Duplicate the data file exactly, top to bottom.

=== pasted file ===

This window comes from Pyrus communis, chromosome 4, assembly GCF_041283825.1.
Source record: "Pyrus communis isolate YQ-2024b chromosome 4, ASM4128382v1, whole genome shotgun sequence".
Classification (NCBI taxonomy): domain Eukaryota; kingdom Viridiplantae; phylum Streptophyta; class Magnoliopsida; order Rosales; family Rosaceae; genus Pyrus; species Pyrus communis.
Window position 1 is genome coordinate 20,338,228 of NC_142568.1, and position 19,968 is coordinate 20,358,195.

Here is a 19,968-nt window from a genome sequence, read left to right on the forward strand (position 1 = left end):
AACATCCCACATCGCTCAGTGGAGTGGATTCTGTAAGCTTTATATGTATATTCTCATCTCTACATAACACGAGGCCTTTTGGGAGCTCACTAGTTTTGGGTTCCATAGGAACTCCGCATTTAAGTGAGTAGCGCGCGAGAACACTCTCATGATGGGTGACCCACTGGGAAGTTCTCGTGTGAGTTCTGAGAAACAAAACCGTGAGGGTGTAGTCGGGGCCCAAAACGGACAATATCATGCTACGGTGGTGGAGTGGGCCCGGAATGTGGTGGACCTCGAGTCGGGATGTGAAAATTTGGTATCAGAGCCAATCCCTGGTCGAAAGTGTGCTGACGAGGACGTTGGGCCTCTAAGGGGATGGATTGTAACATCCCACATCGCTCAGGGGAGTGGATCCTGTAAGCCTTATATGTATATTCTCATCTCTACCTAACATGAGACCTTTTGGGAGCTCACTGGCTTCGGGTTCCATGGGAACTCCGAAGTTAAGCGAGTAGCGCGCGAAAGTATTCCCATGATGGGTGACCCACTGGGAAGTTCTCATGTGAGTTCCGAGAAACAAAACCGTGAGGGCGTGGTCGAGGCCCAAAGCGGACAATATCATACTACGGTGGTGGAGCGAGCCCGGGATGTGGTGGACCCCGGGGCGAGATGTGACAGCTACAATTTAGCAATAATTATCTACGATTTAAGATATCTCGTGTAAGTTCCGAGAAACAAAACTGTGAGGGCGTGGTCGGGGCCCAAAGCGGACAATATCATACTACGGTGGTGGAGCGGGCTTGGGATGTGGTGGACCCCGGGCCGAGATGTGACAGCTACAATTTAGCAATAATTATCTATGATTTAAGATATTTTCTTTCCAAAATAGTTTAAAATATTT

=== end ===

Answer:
This window comes from Pyrus communis, chromosome 4, assembly GCF_041283825.1.
Source record: "Pyrus communis isolate YQ-2024b chromosome 4, ASM4128382v1, whole genome shotgun sequence".
Classification (NCBI taxonomy): domain Eukaryota; kingdom Viridiplantae; phylum Streptophyta; class Magnoliopsida; order Rosales; family Rosaceae; genus Pyrus; species Pyrus communis.
Window position 1 is genome coordinate 20,338,228 of NC_142568.1, and position 19,968 is coordinate 20,358,195.

Here is a 19,968-nt window from a genome sequence, read left to right on the forward strand (position 1 = left end):
AACATCCCACATCGCTCAGTGGAGTGGATTCTGTAAGCTTTATATGTATATTCTCATCTCTACATAACACGAGGCCTTTTGGGAGCTCACTAGTTTTGGGTTCCATAGGAACTCCGCATTTAAGTGAGTAGCGCGCGAGAACACTCTCATGATGGGTGACCCACTGGGAAGTTCTCGTGTGAGTTCTGAGAAACAAAACCGTGAGGGTGTAGTCGGGGCCCAAAACGGACAATATCATGCTACGGTGGTGGAGTGGGCCCGGAATGTGGTGGACCTCGAGTCGGGATGTGAAAATTTGGTATCAGAGCCAATCCCTGGTCGAAAGTGTGCTGACGAGGACGTTGGGCCTCTAAGGGGATGGATTGTAACATCCCACATCGCTCAGGGGAGTGGATCCTGTAAGCCTTATATGTATATTCTCATCTCTACCTAACATGAGACCTTTTGGGAGCTCACTGGCTTCGGGTTCCATGGGAACTCCGAAGTTAAGCGAGTAGCGCGCGAAAGTATTCCCATGATGGGTGACCCACTGGGAAGTTCTCATGTGAGTTCCGAGAAACAAAACCGTGAGGGCGTGGTCGAGGCCCAAAGCGGACAATATCATACTACGGTGGTGGAGCGAGCCCGGGATGTGGTGGACCCCGGGGCGAGATGTGACAGCTACAATTTAGCAATAATTATCTACGATTTAAGATATCTCGTGTAAGTTCCGAGAAACAAAACTGTGAGGGCGTGGTCGGGGCCCAAAGCGGACAATATCATACTACGGTGGTGGAGCGGGCTTGGGATGTGGTGGACCCCGGGCCGAGATGTGACAGCTACAATTTAGCAATAATTATCTATGATTTAAGATATTTTCTTTCCAAAATAGTTTAAAATATTT